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ASIC bans short-term lending model

The corporate regulator has used its product intervention powers to prohibit a model of short-term lending, which, it has found, causes “significant consumer detriment”.

The Australian Securities and Investments Commission (ASIC) has announced that, as part of its new product intervention powers, it has moved to ban a model of lending in the short-term credit industry which has been found to cause significant consumer detriment.

The regulator targeted a particular business model where a short term credit provider and its associate charged fees under separate contracts.

Current arrangements enable short-term credit providers to remain exempt from credit licensing, conduct and responsible lending obligations under the National Consumer Credit Protection Act 2009 if the fees charged for a loan of up to 62 days do not exceed 5 per cent of the loan amount and 24 per cent per annum interest.


ASIC stated that while short-term credit providers charge costs within such limitations, associates charge “significant” upfront, ongoing and default related fees under a separate contract for management and administrative services in relation to the loan.

The regulator claimed that, when combined, such fees can add up to almost 1,000 per cent of the loan amount.

The model had reportedly been used by Cigno Pty Ltd and Gold-Silver Standard Finance Pty Ltd, and more recently by MYFI Australia Pty Ltd and BHF Solutions Pty Ltd.

In making the order, ASIC has considered:

  • submissions received in response to CP 316, with only two out of 35 submissions opposing ASIC’s proposed product intervention order;
  • data provided by industry participants, demonstrating the size and scale of the short-term credit industry; and
  • ASIC complaints data in relation to the short-term lending model, which comprised over 200 reports of misconduct, with the majority being about excessive fees and charges.

ASIC stated that the order does not seek to modify the existing exemption for short-term credit, but ensures that short-term credit providers and their associates do not “structure their businesses in a manner which allows them to charge fees which exceed the prescribed limits for regulated credit”.

Following the announcement,  ASIC commissioner Sean Hughes said: “ASIC is ready and willing to use the new powers that it has been given. The product intervention power provides ASIC with the power and responsibility to address significant detriment caused by financial products, regardless of whether they are lawfully provided.

“ASIC will take action where it identifies products that can or do cause significant consumer detriment. In this case, many financially vulnerable consumers incurred extremely high costs they could ill afford, often leading to payment default that only added to their financial burden.”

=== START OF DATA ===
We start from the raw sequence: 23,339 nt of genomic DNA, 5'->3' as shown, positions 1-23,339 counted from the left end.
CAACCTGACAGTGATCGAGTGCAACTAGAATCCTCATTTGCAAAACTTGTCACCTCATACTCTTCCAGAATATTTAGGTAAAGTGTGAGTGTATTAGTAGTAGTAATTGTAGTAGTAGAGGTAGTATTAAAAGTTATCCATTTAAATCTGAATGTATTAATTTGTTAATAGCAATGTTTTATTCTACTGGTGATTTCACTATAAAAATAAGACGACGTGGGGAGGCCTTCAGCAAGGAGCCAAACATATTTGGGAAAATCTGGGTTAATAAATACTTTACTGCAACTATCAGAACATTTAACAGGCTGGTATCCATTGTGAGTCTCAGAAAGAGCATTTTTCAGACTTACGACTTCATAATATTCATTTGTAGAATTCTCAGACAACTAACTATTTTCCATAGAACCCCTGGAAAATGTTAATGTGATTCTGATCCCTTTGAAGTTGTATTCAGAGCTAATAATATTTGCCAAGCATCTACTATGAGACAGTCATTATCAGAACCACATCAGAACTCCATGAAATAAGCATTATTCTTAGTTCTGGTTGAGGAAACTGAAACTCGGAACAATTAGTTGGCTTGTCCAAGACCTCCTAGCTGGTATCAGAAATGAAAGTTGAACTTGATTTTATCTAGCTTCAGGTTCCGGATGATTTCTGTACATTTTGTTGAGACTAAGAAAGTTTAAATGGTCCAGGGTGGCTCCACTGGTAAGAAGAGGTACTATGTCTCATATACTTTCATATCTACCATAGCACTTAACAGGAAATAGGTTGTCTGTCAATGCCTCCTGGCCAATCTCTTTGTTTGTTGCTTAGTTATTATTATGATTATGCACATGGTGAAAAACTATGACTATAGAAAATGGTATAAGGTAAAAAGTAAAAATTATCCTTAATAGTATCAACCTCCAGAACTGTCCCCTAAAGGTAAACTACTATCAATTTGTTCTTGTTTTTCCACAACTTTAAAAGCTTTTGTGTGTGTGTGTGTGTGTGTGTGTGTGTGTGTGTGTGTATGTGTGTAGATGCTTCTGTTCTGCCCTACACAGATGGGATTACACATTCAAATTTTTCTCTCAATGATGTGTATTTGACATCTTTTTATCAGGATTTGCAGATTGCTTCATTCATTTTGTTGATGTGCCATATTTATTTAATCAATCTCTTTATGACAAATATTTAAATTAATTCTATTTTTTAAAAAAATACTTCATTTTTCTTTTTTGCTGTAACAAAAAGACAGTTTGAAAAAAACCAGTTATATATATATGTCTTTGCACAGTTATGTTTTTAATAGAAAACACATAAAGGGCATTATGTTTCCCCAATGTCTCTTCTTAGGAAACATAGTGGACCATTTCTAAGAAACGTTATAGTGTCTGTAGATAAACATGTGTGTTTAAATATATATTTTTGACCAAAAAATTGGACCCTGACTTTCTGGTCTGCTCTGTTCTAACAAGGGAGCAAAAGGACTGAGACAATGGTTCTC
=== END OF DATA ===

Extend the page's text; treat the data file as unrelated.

ASIC stated that the order is an industry-wide order made by legislative instrument and will apply to any person that attempts to use this short-term lending model or variations of the model. The order was registered with the Federal Register of Legislation on 12 September 2019, commencing on 14 September 2019 and remains in force for 18 months unless it is extended or made permanent. ASIC can extend the order’s duration or make it permanent, but only with ministerial approval.

There are criminal and civil penalties for breaching the product intervention order, which include up to five years’ imprisonment and fines of up to $1.26 million per offence.

ASIC’s decision has been welcomed by the Financial Rights Legal Centre’s CEO Karen Cox, who criticised the lending practices of payday lenders like Cigno and MyFi, which employed the model.

Ms Cox said that the model was designed to evade responsible lending laws and “exploit the most financially vulnerable people in Australia”.

“This is an important move by ASIC, and we are glad to see this business model shut down,” Ms Cox said.

“This ban will reduce the number of truly shocking examples of exploitation that we see at our centre – including people being charged ridiculous fees and owing up to 952 per cent of the original amount borrowed.

“Intervention in this space is well overdue, and we are pleased that ASIC has used this power on a well-deserved target.”

[Related: HEM battle rages on in Federal Court]

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